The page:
Around October, a lot of people ask for horror books. Many want popular authors, both classic and current. So, what can you read when our branches are out of “Itopens a new window,” “Something Wicked This Way Comesopens a new window” or “Draculaopens a new window?” Hopefully, this post will give you some ideas. I have compiled all the titles from this post in this listopens a new window, along with a few others I had to cut for space.
“My Best Friend's Exorcismopens a new window” by Grady Hendrix is a story of friendship. Set in South Carolina during the 1980s, Abby’s best friend, Gretchen, starts acting strangely after experimenting with acid and disappearing at a party. A strong emotional core and likable characters keep you invested as the terror escalates.
A look at the Faustian bargain in the age of marketing and fine print, “Dead Soulsopens a new window” by J. Lincoln Fenn is a gruesome story of ironic punishment. Fenn has a fantastic sense of planting and payoff which makes the violence of the last several chapters hard to look away from.
Carmen Maria Machado’s “Her Body and Other Partiesopens a new window” uses horror, fantasy and science fiction to explore the struggles real women face with being the targets of violence. She shows her versatility as a writer with her collection of dark and striking stories. If you are more interested in a classic, Machado edited a new edition of “Carmillaopens a new window” by Joseph Sheridan Le Fanu. This vampire story predates Dracula by decades and tells the story of a mysterious house guest who simultaneously fascinates and disgusts the narrator.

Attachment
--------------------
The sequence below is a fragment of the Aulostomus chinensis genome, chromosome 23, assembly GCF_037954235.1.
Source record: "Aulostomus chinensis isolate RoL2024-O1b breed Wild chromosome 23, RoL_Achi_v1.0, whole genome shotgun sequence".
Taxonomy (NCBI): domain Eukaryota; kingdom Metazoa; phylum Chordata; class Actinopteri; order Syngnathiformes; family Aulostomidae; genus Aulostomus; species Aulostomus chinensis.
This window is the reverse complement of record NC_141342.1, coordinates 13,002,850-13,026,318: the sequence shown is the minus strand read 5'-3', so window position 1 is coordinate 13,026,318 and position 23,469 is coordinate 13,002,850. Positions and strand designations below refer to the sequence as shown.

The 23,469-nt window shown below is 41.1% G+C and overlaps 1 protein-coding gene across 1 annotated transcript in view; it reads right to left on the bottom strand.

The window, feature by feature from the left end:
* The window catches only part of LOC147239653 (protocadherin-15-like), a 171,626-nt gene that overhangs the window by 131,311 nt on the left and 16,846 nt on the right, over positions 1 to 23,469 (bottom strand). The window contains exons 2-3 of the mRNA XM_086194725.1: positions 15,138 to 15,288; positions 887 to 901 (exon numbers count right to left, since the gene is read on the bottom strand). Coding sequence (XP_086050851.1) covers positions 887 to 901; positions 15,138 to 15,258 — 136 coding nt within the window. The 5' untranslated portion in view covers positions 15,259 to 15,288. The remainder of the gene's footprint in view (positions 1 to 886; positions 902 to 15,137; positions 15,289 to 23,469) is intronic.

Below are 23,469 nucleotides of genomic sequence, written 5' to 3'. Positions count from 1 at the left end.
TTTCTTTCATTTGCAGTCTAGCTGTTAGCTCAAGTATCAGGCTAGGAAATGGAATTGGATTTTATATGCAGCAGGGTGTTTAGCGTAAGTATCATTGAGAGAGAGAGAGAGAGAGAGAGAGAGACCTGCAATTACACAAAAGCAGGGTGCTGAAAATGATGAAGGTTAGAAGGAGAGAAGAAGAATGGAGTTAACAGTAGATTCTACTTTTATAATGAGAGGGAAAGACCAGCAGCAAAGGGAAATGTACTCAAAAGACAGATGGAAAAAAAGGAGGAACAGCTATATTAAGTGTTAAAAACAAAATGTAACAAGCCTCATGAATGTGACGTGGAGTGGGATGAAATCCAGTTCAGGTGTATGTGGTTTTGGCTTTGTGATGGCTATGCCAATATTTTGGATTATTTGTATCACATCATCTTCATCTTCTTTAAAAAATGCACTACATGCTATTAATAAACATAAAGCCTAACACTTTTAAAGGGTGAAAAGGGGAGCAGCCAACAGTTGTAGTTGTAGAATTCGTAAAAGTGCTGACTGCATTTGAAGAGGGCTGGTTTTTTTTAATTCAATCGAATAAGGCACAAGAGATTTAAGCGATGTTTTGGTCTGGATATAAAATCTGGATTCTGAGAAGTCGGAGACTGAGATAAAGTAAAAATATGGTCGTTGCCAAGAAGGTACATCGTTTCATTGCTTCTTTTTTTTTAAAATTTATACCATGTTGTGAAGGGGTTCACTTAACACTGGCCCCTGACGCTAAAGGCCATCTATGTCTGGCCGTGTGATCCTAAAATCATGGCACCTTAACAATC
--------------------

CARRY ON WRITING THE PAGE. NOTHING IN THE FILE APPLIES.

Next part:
If you are more interested in a graphic novel try “Uzumakiopens a new window” by Junji Itō. Creepy and imaginative art draws you deeper into the book, much like the way the characters obsess over spirals. The stakes rise, bringing the story of a cursed small town to a cosmic scale, giving Itō the chance to showcase his skills as an artist.
“The Laws of the Skiesopens a new window” by Grégoire Courtois and “The Summer Is Ended and We Are Not Yet Savedopens a new window” by Joey Comeu are the most disturbing books on this list. Both are short, fast paced, and gory like a slasher movie, though “The Laws of the Skies” features an omniscient narrator bleakly reflecting on the brutality of humanity and nature, while “The Summer is Ended...” focuses more on the individual perspectives. A brief warning: These books feature a lot of graphic violence against children, so if that is too far for you, you may want to skip them.
“John Dies at the Endopens a new window” by David Wong is a splatter horror/comedy hybrid, like the "Evil Dead" movies. It also uses an unreliable narrator to ask some clever questions about change and identity. There are two more books in the series: “This Book Is Full of Spidersopens a new window” and “What the Hell Did I Just Readopens a new window.”
I like the way a good horror story can help us understand more about human nature by having us ask ourselves why we find these things scary and what the monsters represent. I hope this helps you find a good Halloween read or, if you’re like me, something you can read any time of the year.